Domestic Abuse

father and child in park

St Michael's is working hard to combat cycles of domestic abuse in young Lambeth families.

Domestic abuse in Lambeth

Lambeth has one of the highest rates of reported sexual violence in London. In one to one and focus groups, we find strong links between domestic abuse and gang culture, which is exceptionally high in Lambeth.

A fifth of outreach children are registered on Child Protection or Child in Need plans because of the dangers posed by domestic violence. Their parents have often witnessed domestic violence in their own childhood. This is known to have a devastating effect on children. They are more likely to be aggressive, anti-social, depressed, anxious and do less well at school. Girls are more likely to become adult victims, boys perpetrators. In addition, domestic abuse is of itself a risk factor in child abuse.  

Domestic abuse and gang culture

In our outreach community services we focus on early interventions to combat generational cycles of domestic abuse. We consult with individuals, young parents’ focus groups, local agencies, national networks, community and academic partners. We have gathered evidence of the effectiveness of these services, sometimes over many years.

How we approach it?

Domestic abuse is rarely a 'stand alone' issue but one of a number of problems experienced within the family. To address these effectively and give the best chance for sustained change, we advocate a holistic approach which works with mothers, fathers and children; as individuals and in relationships. The provisois always the safety of mother and child.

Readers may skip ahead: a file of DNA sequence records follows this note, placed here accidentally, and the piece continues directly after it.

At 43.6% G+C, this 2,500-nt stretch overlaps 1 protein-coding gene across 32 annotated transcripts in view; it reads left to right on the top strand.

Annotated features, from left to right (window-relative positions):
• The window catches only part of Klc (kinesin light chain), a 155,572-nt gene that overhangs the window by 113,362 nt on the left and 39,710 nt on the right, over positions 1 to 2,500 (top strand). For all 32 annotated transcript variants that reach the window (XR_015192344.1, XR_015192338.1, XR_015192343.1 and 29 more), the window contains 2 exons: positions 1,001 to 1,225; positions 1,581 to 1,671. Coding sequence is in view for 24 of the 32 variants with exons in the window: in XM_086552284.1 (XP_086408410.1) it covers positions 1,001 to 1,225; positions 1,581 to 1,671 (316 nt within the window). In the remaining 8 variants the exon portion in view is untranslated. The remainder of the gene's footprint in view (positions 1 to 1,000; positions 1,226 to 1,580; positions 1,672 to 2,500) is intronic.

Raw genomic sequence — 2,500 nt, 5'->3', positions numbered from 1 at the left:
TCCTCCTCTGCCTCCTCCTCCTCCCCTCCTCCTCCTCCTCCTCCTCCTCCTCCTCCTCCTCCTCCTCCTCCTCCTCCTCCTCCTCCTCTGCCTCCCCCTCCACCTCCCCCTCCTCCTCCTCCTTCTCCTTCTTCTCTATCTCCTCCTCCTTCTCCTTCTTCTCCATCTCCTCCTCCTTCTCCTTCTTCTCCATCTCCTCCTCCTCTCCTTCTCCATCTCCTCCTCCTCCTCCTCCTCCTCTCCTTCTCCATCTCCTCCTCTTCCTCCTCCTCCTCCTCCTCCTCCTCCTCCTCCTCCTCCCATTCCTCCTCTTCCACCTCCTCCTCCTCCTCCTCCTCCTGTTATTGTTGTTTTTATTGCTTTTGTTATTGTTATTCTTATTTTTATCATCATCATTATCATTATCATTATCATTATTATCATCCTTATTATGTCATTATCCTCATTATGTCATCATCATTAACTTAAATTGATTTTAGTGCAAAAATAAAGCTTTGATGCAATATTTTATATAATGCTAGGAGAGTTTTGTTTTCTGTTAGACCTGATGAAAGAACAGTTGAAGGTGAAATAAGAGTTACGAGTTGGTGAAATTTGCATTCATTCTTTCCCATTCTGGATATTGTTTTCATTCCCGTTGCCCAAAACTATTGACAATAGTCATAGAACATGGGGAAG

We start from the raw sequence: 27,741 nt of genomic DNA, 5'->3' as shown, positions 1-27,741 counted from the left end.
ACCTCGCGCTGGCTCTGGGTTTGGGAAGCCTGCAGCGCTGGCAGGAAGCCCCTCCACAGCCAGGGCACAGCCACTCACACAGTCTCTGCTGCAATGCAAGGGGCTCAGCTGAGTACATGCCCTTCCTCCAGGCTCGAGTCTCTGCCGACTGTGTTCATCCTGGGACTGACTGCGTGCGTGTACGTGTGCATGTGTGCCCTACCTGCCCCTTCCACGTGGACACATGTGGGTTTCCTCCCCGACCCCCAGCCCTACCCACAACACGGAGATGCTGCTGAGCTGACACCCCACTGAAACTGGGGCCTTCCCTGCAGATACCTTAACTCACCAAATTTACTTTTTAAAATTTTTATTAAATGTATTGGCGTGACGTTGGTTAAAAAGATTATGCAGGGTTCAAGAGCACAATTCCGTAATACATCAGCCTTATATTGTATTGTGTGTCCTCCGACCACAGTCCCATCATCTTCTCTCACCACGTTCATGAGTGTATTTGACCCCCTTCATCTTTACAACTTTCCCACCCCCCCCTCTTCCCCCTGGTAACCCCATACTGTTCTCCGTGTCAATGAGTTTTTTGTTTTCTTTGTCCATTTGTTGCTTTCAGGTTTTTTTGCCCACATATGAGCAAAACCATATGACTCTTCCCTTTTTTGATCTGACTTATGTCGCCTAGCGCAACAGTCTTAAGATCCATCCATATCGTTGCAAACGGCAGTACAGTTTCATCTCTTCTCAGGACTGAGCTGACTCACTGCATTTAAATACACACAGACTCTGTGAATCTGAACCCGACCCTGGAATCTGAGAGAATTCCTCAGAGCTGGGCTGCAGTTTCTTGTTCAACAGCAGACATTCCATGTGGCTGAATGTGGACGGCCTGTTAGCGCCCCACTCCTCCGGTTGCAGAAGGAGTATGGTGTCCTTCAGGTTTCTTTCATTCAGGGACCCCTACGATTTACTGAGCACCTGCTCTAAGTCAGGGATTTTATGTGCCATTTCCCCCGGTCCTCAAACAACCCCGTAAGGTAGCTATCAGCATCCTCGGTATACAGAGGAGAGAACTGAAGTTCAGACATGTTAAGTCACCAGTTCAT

We have five overlapping components of the programme, to support mothers, fathers, children and the family as a whole. For mothers, we offer one to one support. For young fathers, we run the Caring Dads programme and one to one support.  Jigsaw provides a safe, comfortable home atmosphere for separated family members to meet. 

Co-parenting and child protection

We are champions of co-parenting as delivering the best outcomes for children. We frequently see fathers excluded from child protection services, leading to continuing cycles of abuse and bad outcomes for the whole family.  Fathers are often unaware that domestic abuse is also a child protection issue, and are seen as a problem to be managed, rather than essential to the solution.  In our experience, fathers are not pursued if they fail to attend child protection case conferences or seek support; whereas mothers are. We find this counterintuitive – a view supported by reports of serious case reviews.

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